In 1920, there were zero Sears department stores.
Then there were hundreds and hundreds all across the country.
By 2020, there might well be zero Sears department stores again.
To understand, you need to know why there were once zero Sears stores.
To make a long story short, there were no Sears stores because they were not needed.
The Sears CATALOG (which started in 1888) carried more goods and provided greater convenience to buyers than any store could have.
The vast majority of Americans lived in the country and small towns before 1920. Before the Sears catalog, they depended on local sales agents.
These agents had limited offerings, charged sky high prices (multiples of normal retail), and delivery was a painfully slow process.
Then, thanks to the innovation of free Sears catalogs mailed to every home, farmers and small town folk could buy everything from hat pins to whole houses from a truly massive selection of options at fair prices and get reasonable delivery.
I just described Amazon’s business model.
In November of 1994, in what’s turning out to be one of the most prophetic talks in Internet history, I predicted that a company would emerge that would use the Internet to revive the “old” Sears catalog model.
Honestly, it never occurred to me that Amazon which started in July of 1994 was going to be the one. I sure wish I had because apparently $5,000 invested in Amazon stock when it went public three years later would be worth $2.5 million today.
It’s too late to do that deal, but we can still make some money from Amazon’s core idea.
What’s their core idea?
The clue is hidden in their name: Amazon.
Jeff Bezos named his company after the Amazon River (He also was shrewd enough to use a word that had “A” in the beginning so he’d be listed first in directories. Steve Jobs had the same thing in mind when he named his company “Apple”. Look it up.)
Bezos’ audacious vision was that his company, Amazon, would be THE source for everything.
You might be asking yourself, “How the heck can I follow THAT business model?”
Well, you can’t. That job is already filled and my hunch is that you don’t have the $100 billion dollars you’d need to take Amazon on.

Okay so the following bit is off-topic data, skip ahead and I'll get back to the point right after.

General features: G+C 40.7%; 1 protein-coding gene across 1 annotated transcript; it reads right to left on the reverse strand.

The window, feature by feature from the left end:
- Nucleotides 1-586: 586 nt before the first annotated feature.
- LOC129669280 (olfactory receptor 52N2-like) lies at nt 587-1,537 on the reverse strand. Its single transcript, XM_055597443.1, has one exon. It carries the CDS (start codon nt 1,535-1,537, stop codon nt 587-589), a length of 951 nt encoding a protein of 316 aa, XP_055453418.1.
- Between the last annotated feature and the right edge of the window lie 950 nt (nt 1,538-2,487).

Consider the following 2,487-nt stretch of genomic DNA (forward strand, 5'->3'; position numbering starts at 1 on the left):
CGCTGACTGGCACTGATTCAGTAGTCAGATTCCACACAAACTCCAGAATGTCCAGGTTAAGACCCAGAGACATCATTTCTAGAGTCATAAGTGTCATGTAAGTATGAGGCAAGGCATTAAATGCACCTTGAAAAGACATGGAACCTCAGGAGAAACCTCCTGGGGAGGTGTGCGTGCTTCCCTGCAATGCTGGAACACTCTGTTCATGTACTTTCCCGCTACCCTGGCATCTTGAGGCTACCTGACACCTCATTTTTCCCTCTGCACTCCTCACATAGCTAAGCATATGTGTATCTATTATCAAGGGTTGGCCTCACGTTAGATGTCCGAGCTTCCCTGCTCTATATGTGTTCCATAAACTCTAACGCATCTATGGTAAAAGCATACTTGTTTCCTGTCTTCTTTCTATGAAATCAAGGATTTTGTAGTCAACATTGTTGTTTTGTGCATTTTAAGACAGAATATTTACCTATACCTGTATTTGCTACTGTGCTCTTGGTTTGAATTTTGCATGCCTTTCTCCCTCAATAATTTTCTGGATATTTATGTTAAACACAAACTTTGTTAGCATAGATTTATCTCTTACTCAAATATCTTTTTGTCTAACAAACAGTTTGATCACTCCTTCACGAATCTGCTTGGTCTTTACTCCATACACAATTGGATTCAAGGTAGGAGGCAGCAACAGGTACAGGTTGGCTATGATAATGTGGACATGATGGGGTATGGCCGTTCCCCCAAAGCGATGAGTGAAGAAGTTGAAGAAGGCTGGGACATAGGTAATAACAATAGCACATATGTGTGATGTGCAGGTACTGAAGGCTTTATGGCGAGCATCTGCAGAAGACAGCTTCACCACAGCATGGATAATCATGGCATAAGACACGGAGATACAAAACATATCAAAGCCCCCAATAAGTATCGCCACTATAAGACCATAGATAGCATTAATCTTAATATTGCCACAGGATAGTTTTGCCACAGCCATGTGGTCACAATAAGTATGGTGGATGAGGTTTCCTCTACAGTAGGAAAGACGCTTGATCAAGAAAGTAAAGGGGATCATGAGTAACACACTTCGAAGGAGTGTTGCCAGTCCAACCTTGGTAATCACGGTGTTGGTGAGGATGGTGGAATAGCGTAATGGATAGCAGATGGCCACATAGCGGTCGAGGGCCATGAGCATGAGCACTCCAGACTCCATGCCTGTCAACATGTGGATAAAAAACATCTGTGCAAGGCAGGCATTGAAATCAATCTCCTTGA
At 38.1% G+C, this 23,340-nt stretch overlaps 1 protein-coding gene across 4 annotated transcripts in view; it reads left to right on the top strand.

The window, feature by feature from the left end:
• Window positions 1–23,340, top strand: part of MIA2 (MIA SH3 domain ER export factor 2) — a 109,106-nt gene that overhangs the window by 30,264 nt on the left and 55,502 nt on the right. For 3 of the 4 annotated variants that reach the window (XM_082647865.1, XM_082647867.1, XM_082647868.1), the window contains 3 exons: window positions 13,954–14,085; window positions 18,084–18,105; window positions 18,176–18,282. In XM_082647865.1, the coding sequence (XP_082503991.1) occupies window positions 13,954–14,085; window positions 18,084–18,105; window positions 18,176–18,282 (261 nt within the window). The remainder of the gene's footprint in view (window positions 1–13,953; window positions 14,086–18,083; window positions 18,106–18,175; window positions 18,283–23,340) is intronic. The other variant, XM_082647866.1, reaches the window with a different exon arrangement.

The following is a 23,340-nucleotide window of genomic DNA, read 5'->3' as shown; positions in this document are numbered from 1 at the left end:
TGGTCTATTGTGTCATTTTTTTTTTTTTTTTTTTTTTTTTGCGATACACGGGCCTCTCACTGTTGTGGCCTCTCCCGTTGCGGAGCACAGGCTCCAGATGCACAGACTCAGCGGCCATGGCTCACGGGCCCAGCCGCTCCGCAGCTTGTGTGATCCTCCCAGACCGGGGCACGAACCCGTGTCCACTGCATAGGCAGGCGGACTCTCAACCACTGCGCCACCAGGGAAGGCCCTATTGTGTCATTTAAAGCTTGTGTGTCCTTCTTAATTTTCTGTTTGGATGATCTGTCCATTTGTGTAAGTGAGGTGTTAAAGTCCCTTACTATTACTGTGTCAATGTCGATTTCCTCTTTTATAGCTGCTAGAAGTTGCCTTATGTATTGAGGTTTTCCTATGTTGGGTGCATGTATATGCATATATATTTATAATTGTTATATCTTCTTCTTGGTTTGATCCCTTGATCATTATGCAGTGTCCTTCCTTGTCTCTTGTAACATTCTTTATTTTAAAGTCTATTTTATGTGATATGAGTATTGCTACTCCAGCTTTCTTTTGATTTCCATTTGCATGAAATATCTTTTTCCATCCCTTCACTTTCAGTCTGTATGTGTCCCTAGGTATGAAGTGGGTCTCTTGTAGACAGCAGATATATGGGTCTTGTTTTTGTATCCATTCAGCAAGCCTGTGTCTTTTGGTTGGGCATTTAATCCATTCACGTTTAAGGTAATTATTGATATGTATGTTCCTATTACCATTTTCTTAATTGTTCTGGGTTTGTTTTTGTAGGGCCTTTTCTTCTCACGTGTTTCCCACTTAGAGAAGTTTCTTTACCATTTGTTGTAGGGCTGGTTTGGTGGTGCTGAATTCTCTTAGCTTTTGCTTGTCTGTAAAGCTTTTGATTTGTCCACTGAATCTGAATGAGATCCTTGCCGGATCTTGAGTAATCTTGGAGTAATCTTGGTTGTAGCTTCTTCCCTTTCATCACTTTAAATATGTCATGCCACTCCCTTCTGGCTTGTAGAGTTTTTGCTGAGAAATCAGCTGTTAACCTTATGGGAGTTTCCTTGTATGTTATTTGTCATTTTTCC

But you can be the source for everything good in your niche.
Here’s what I mean.
Let’s take an example of a business that’s pretty common in Latin America: Selling Spanish language immersion to gringos who want to get good or get better at Spanish.
There are hundreds of companies like this large and small.
Aspiring students head to Mexico or Guatemala or Chile or Argentina or wherever and get hooked up with housing, meals, and a classroom immersion experience lasting anywhere from a few days to many months.
It’s almost impossible to differentiate yourself in a business like this, isn’t it?
After all: food, housing, Spanish lessons. What else is there to offer?
How about everything that a customer like this might need:
Pick up at the airport…a wide variety of housing choices at different price points…specialized meal programs for people on special diets…a detailed orientation to the city they’re staying in…a customized list of resources in the student’s hobby and special interest areas…group tours…private tours…real estate services (rentals and purchase for people who fall in love with the place and want to move there.)
In other words: EVERYTHING anyone buying a product like yours might need.
All it takes is knowing your customers and using a little imagination and hustle.
Not only will an exercise like this making you completely unique among your former “competitors”, it will also create revenue opportunities beyond just selling language lessons.
Of course, you’re not going to put together a list of offerings like this overnight in your niche – Amazon started with “just books” for many years – but bit by bit you can add them until you become the Amazon of your niche.
So to answer the original question, why might there be zero Sears stores in the future?
Not because Amazon is so great or the Internet is so amazing, but because Sears failed to exercise even basic imagination and persisted in a lackluster model while the world around it changed.
– Ken McCarthy
P.S. For over 20 years I’ve sharing the simple but powerful things that matter in business with my marketing students.
If you’d like direction for your marketing that will work today, tomorrow and twenty years from now, visit us at the System Club.